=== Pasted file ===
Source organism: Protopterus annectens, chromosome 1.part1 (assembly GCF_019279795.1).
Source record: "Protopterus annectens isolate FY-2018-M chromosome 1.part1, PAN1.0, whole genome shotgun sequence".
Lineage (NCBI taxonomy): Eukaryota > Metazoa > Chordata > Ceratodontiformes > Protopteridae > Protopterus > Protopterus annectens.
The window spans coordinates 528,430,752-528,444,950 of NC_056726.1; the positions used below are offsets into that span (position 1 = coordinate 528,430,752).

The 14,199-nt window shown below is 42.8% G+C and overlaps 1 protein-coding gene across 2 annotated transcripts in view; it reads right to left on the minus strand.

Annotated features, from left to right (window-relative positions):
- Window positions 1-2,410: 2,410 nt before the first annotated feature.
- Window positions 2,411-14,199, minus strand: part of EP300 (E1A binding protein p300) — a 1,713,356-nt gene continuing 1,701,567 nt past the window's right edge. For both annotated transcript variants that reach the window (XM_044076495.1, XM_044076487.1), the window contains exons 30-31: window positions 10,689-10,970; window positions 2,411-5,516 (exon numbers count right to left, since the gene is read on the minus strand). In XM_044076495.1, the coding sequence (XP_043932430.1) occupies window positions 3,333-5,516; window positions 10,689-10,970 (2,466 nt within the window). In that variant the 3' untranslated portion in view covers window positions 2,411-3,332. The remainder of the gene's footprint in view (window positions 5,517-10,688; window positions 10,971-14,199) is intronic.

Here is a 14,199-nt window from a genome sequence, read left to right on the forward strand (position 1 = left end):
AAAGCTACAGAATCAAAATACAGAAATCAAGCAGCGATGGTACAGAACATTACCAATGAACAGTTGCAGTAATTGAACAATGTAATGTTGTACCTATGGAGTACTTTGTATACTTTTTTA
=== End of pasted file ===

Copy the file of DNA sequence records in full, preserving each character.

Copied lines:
Source organism: Protopterus annectens, chromosome 1.part1 (assembly GCF_019279795.1).
Source record: "Protopterus annectens isolate FY-2018-M chromosome 1.part1, PAN1.0, whole genome shotgun sequence".
Lineage (NCBI taxonomy): Eukaryota > Metazoa > Chordata > Ceratodontiformes > Protopteridae > Protopterus > Protopterus annectens.
The window spans coordinates 528,430,752-528,444,950 of NC_056726.1; the positions used below are offsets into that span (position 1 = coordinate 528,430,752).

The 14,199-nt window shown below is 42.8% G+C and overlaps 1 protein-coding gene across 2 annotated transcripts in view; it reads right to left on the minus strand.

Annotated features, from left to right (window-relative positions):
- Window positions 1-2,410: 2,410 nt before the first annotated feature.
- Window positions 2,411-14,199, minus strand: part of EP300 (E1A binding protein p300) — a 1,713,356-nt gene continuing 1,701,567 nt past the window's right edge. For both annotated transcript variants that reach the window (XM_044076495.1, XM_044076487.1), the window contains exons 30-31: window positions 10,689-10,970; window positions 2,411-5,516 (exon numbers count right to left, since the gene is read on the minus strand). In XM_044076495.1, the coding sequence (XP_043932430.1) occupies window positions 3,333-5,516; window positions 10,689-10,970 (2,466 nt within the window). In that variant the 3' untranslated portion in view covers window positions 2,411-3,332. The remainder of the gene's footprint in view (window positions 5,517-10,688; window positions 10,971-14,199) is intronic.

Here is a 14,199-nt window from a genome sequence, read left to right on the forward strand (position 1 = left end):
AAAGCTACAGAATCAAAATACAGAAATCAAGCAGCGATGGTACAGAACATTACCAATGAACAGTTGCAGTAATTGAACAATGTAATGTTGTACCTATGGAGTACTTTGTATACTTTTTTA